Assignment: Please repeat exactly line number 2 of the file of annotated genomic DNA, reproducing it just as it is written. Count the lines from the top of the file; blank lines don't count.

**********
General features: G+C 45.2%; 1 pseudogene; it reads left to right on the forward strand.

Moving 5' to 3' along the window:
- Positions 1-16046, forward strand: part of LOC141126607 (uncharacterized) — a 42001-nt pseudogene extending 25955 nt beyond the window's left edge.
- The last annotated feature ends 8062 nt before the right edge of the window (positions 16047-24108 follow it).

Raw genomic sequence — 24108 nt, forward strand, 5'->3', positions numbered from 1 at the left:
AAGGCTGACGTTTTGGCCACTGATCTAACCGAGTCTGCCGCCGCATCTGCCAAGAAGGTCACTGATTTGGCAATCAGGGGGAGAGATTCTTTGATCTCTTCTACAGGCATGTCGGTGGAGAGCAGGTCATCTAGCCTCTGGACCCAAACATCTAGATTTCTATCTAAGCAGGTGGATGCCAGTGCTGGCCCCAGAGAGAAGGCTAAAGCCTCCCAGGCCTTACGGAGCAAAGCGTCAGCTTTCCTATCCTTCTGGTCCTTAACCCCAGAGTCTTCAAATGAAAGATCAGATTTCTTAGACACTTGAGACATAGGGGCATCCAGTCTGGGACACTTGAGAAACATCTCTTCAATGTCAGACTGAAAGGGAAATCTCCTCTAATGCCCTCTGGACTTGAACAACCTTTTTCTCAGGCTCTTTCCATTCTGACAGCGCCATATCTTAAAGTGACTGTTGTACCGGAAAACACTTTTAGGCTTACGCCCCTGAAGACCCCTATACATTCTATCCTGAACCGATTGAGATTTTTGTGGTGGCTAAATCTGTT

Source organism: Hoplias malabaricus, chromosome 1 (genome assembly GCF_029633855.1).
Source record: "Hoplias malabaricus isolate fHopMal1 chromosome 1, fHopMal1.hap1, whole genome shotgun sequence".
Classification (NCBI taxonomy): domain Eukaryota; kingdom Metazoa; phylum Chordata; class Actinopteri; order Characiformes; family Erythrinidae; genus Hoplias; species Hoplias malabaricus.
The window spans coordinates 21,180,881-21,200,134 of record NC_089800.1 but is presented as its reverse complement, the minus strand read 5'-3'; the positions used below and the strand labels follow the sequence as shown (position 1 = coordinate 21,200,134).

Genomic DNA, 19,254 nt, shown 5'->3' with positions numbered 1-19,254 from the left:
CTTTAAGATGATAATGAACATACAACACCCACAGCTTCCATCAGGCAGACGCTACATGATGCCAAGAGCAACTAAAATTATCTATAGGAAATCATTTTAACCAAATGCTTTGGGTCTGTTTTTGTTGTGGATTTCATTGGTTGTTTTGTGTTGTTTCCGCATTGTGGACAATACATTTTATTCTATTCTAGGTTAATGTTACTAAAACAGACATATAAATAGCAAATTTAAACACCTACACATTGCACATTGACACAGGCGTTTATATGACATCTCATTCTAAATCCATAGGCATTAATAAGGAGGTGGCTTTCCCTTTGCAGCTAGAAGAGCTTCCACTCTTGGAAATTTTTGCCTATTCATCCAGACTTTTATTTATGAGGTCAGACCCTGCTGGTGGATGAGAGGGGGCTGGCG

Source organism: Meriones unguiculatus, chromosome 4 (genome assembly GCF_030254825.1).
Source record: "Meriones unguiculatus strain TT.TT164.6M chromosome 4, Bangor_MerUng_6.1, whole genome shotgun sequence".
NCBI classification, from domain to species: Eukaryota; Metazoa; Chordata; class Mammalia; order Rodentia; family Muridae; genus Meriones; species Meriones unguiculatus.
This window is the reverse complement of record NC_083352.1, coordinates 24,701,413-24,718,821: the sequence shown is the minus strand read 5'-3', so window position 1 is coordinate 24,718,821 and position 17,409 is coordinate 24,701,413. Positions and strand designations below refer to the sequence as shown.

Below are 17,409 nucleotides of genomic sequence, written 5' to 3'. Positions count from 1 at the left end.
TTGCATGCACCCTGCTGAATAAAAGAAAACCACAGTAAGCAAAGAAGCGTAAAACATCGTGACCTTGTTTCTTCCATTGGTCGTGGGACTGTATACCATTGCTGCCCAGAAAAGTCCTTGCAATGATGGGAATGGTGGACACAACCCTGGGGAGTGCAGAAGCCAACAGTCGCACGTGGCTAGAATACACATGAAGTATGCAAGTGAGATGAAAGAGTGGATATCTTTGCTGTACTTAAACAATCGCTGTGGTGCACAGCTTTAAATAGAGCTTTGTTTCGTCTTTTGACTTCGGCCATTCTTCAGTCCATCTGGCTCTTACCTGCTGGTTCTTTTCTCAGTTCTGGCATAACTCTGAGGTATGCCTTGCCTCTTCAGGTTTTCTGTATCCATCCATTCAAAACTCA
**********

Moving 5' to 3' along the window: